By Elizabeth Nolan Brown
[T]he entire Senate Democratic Caucus introduced a constitutional amendment to undo Citizens United…
[O]ne of those senators put the spotlight on the crusade. “Citizens United has damaged our democracy and allowed corporate money to flood our politics,” claimed the California senator and presidential candidate Kamala Harris on Twitter… “We can’t allow this to continue-which is why my colleagues and I introduced a constitutional amendment to overturn this terrible Supreme Court decision,” she added.
Harris and company are continuing Hillary Clinton’s crusade. Back in 2016, Clinton suggested “that the real problem with that decision is that it did not permit the legal barring of a documentary critical of her,” as Reason’s Brian Doherty wrote. Clinton complained the critical film should have been banned around election time (under a 2002 law disallowing corporations and labor unions from making “electioneering communication” in the days or months leading up to an election) “because the legal entity behind it was organized as a corporation.”
That gets to a crucial point about “corporations”: They’re not all massive behemoths or big money spenders. Small and sometimes single-person businesses, nonprofit groups, activist organizations, trade associations, labor unions, and all sorts of entities that liberals like are organized as corporations, and as such benefit from the right to be public about political matters without powerful elites shutting them down.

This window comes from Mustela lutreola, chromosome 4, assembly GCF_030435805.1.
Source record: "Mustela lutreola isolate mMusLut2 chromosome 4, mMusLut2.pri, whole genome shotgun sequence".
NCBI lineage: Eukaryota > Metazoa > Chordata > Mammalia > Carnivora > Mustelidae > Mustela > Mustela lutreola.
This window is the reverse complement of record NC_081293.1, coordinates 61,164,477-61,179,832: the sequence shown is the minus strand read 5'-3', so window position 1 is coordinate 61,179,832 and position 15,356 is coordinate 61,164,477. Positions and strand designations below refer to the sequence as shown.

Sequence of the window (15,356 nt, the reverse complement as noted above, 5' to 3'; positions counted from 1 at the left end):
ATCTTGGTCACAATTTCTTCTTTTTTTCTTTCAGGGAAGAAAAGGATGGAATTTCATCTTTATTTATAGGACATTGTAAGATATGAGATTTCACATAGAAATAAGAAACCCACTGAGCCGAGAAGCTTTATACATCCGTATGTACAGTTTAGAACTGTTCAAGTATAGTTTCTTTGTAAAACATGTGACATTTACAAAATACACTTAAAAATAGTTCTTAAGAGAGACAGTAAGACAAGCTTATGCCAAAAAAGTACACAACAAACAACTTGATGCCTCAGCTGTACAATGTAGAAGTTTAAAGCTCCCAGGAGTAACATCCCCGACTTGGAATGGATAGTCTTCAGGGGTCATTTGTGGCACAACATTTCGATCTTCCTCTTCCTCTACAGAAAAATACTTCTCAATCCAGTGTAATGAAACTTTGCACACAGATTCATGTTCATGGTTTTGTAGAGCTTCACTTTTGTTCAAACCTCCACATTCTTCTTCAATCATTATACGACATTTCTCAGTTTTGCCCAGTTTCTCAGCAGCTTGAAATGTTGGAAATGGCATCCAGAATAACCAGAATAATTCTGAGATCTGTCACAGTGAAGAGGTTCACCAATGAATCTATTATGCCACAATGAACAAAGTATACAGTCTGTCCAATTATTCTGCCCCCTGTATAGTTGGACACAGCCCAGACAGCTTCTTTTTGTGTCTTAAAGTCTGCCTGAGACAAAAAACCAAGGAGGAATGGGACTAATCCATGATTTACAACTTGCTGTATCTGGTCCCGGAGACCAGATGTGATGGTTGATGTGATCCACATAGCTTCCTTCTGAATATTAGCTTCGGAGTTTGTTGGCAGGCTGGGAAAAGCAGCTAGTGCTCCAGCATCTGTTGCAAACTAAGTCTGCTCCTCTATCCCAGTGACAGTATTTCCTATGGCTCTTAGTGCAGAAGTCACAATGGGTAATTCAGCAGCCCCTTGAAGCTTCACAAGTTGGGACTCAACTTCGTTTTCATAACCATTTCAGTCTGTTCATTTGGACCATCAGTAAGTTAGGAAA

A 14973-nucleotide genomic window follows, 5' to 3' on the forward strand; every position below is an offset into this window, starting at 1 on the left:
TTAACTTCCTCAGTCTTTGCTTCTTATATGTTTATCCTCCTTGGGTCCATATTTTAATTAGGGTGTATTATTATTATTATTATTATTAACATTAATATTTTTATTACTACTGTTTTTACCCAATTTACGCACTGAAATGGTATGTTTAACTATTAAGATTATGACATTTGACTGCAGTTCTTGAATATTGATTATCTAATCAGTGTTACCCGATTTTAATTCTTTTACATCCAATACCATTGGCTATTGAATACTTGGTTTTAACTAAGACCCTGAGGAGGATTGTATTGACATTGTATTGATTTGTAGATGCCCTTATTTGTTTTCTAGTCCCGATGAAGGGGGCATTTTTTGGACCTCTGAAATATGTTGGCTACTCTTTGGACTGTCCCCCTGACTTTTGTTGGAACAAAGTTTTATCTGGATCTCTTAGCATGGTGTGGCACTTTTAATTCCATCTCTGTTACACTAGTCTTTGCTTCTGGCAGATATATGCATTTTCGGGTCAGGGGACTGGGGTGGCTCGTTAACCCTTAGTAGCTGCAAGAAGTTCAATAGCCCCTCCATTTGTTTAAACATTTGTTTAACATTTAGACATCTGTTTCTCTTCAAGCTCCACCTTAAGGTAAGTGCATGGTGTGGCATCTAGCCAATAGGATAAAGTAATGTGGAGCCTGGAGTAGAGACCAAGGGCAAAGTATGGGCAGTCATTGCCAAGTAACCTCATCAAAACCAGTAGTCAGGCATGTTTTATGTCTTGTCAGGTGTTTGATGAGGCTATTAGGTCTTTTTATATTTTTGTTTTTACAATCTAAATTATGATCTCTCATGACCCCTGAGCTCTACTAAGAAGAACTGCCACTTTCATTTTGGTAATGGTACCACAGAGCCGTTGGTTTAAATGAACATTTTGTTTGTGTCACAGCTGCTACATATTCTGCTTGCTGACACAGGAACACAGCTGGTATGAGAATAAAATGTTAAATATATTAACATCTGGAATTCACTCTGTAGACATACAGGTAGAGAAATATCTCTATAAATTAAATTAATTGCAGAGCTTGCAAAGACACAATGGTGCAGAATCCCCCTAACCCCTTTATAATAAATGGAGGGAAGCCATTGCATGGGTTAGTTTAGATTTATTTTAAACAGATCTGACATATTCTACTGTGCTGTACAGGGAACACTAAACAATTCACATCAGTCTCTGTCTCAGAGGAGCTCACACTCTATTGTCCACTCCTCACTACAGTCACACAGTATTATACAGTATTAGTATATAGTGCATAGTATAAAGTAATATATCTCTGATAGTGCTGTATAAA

Democrats pretend that ending Citizens United is about restoring transparency and fairness to political speech. But what sort of transparency and fairness prohibits vast swaths of its organized advocacy and community groups from talking about candidates and campaign issues at the very time when they’re most important? Behind the rhetoric about “dark money” and “corporate influence,” what this “reform” would do is to strip speech rights from all sorts of citizens-and let politicians hoard power over political narratives themselves.
By Margaret Harding McGill and Daniel Lippman
The White House is circulating drafts of a proposed executive order that would address allegations of anti-conservative bias by social media companies, according to a White House official and two other people familiar with the matter – a month after President Donald Trump pledged to explore “all regulatory and legislative solutions” on the issue.